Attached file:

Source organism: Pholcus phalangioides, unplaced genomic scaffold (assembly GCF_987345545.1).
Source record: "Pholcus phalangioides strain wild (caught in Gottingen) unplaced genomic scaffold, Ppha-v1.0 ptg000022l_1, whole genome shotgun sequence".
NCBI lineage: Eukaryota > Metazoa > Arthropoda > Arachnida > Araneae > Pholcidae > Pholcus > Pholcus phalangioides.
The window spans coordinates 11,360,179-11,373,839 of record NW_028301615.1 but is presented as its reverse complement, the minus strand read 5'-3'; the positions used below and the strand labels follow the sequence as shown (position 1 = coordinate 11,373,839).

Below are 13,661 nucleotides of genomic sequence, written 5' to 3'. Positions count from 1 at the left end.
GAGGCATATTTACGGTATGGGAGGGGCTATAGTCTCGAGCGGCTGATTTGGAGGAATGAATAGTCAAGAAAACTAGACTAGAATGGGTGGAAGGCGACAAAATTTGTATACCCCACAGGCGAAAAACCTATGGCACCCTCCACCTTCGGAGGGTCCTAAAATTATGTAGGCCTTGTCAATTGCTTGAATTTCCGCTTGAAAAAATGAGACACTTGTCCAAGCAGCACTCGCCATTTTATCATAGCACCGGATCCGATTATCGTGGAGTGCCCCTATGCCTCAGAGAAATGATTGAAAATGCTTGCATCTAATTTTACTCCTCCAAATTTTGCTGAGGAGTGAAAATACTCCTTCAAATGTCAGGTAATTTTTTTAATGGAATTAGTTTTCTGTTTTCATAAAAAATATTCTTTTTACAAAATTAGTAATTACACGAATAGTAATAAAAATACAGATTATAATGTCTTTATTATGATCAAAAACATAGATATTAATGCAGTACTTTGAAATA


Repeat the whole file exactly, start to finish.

Source organism: Pholcus phalangioides, unplaced genomic scaffold (assembly GCF_987345545.1).
Source record: "Pholcus phalangioides strain wild (caught in Gottingen) unplaced genomic scaffold, Ppha-v1.0 ptg000022l_1, whole genome shotgun sequence".
NCBI lineage: Eukaryota > Metazoa > Arthropoda > Arachnida > Araneae > Pholcidae > Pholcus > Pholcus phalangioides.
The window spans coordinates 11,360,179-11,373,839 of record NW_028301615.1 but is presented as its reverse complement, the minus strand read 5'-3'; the positions used below and the strand labels follow the sequence as shown (position 1 = coordinate 11,373,839).

Below are 13,661 nucleotides of genomic sequence, written 5' to 3'. Positions count from 1 at the left end.
GAGGCATATTTACGGTATGGGAGGGGCTATAGTCTCGAGCGGCTGATTTGGAGGAATGAATAGTCAAGAAAACTAGACTAGAATGGGTGGAAGGCGACAAAATTTGTATACCCCACAGGCGAAAAACCTATGGCACCCTCCACCTTCGGAGGGTCCTAAAATTATGTAGGCCTTGTCAATTGCTTGAATTTCCGCTTGAAAAAATGAGACACTTGTCCAAGCAGCACTCGCCATTTTATCATAGCACCGGATCCGATTATCGTGGAGTGCCCCTATGCCTCAGAGAAATGATTGAAAATGCTTGCATCTAATTTTACTCCTCCAAATTTTGCTGAGGAGTGAAAATACTCCTTCAAATGTCAGGTAATTTTTTTAATGGAATTAGTTTTCTGTTTTCATAAAAAATATTCTTTTTACAAAATTAGTAATTACACGAATAGTAATAAAAATACAGATTATAATGTCTTTATTATGATCAAAAACATAGATATTAATGCAGTACTTTGAAATA